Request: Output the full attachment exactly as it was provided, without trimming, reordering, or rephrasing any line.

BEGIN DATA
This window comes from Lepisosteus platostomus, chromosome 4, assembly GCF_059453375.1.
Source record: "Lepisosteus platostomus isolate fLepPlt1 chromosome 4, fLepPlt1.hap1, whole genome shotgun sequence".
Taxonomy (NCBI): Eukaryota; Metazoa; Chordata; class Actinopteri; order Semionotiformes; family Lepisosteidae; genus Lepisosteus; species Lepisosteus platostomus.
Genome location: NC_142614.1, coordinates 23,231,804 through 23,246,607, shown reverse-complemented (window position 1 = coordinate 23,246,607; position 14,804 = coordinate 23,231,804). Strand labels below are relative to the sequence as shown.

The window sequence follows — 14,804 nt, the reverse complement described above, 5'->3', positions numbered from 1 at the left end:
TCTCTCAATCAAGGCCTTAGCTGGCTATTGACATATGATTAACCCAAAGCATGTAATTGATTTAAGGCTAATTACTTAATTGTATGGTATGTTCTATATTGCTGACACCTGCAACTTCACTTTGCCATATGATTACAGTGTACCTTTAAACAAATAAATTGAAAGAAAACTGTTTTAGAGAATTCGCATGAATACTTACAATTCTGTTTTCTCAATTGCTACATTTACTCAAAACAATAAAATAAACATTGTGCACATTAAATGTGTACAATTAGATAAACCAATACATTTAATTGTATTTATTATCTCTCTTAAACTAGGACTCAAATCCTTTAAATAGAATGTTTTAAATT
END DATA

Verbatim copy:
This window comes from Lepisosteus platostomus, chromosome 4, assembly GCF_059453375.1.
Source record: "Lepisosteus platostomus isolate fLepPlt1 chromosome 4, fLepPlt1.hap1, whole genome shotgun sequence".
Taxonomy (NCBI): Eukaryota; Metazoa; Chordata; class Actinopteri; order Semionotiformes; family Lepisosteidae; genus Lepisosteus; species Lepisosteus platostomus.
Genome location: NC_142614.1, coordinates 23,231,804 through 23,246,607, shown reverse-complemented (window position 1 = coordinate 23,246,607; position 14,804 = coordinate 23,231,804). Strand labels below are relative to the sequence as shown.

The window sequence follows — 14,804 nt, the reverse complement described above, 5'->3', positions numbered from 1 at the left end:
TCTCTCAATCAAGGCCTTAGCTGGCTATTGACATATGATTAACCCAAAGCATGTAATTGATTTAAGGCTAATTACTTAATTGTATGGTATGTTCTATATTGCTGACACCTGCAACTTCACTTTGCCATATGATTACAGTGTACCTTTAAACAAATAAATTGAAAGAAAACTGTTTTAGAGAATTCGCATGAATACTTACAATTCTGTTTTCTCAATTGCTACATTTACTCAAAACAATAAAATAAACATTGTGCACATTAAATGTGTACAATTAGATAAACCAATACATTTAATTGTATTTATTATCTCTCTTAAACTAGGACTCAAATCCTTTAAATAGAATGTTTTAAATT